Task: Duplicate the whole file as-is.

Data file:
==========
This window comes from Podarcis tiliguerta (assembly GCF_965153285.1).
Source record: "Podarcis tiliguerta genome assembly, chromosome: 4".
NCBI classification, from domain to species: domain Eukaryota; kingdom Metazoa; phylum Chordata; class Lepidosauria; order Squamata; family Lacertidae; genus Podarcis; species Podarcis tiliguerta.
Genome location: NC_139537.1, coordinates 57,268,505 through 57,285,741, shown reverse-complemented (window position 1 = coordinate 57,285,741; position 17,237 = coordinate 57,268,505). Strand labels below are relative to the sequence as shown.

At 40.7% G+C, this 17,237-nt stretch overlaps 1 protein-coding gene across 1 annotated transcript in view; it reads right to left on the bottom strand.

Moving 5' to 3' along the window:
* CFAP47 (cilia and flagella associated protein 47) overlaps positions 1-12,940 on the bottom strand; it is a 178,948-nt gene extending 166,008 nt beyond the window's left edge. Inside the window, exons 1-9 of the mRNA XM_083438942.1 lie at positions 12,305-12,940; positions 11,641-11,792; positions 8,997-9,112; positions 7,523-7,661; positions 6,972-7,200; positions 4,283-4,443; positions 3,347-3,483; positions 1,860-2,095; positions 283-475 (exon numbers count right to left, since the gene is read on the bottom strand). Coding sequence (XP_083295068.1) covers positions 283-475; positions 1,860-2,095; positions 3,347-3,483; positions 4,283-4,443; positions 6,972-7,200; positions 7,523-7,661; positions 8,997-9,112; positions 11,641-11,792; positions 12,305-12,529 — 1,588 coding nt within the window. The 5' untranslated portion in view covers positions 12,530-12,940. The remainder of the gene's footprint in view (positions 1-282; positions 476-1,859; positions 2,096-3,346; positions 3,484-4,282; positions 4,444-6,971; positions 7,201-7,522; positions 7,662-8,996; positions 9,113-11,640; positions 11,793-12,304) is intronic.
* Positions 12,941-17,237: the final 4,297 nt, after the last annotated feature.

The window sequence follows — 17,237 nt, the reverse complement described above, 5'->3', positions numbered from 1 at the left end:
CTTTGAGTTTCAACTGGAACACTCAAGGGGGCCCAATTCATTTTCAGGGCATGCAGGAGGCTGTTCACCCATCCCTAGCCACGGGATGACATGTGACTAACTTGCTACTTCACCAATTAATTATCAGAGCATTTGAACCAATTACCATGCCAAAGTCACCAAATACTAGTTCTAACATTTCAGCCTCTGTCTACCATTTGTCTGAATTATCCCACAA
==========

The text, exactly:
This window comes from Podarcis tiliguerta (assembly GCF_965153285.1).
Source record: "Podarcis tiliguerta genome assembly, chromosome: 4".
NCBI classification, from domain to species: domain Eukaryota; kingdom Metazoa; phylum Chordata; class Lepidosauria; order Squamata; family Lacertidae; genus Podarcis; species Podarcis tiliguerta.
Genome location: NC_139537.1, coordinates 57,268,505 through 57,285,741, shown reverse-complemented (window position 1 = coordinate 57,285,741; position 17,237 = coordinate 57,268,505). Strand labels below are relative to the sequence as shown.

At 40.7% G+C, this 17,237-nt stretch overlaps 1 protein-coding gene across 1 annotated transcript in view; it reads right to left on the bottom strand.

Moving 5' to 3' along the window:
* CFAP47 (cilia and flagella associated protein 47) overlaps positions 1-12,940 on the bottom strand; it is a 178,948-nt gene extending 166,008 nt beyond the window's left edge. Inside the window, exons 1-9 of the mRNA XM_083438942.1 lie at positions 12,305-12,940; positions 11,641-11,792; positions 8,997-9,112; positions 7,523-7,661; positions 6,972-7,200; positions 4,283-4,443; positions 3,347-3,483; positions 1,860-2,095; positions 283-475 (exon numbers count right to left, since the gene is read on the bottom strand). Coding sequence (XP_083295068.1) covers positions 283-475; positions 1,860-2,095; positions 3,347-3,483; positions 4,283-4,443; positions 6,972-7,200; positions 7,523-7,661; positions 8,997-9,112; positions 11,641-11,792; positions 12,305-12,529 — 1,588 coding nt within the window. The 5' untranslated portion in view covers positions 12,530-12,940. The remainder of the gene's footprint in view (positions 1-282; positions 476-1,859; positions 2,096-3,346; positions 3,484-4,282; positions 4,444-6,971; positions 7,201-7,522; positions 7,662-8,996; positions 9,113-11,640; positions 11,793-12,304) is intronic.
* Positions 12,941-17,237: the final 4,297 nt, after the last annotated feature.

The window sequence follows — 17,237 nt, the reverse complement described above, 5'->3', positions numbered from 1 at the left end:
CTTTGAGTTTCAACTGGAACACTCAAGGGGGCCCAATTCATTTTCAGGGCATGCAGGAGGCTGTTCACCCATCCCTAGCCACGGGATGACATGTGACTAACTTGCTACTTCACCAATTAATTATCAGAGCATTTGAACCAATTACCATGCCAAAGTCACCAAATACTAGTTCTAACATTTCAGCCTCTGTCTACCATTTGTCTGAATTATCCCACAA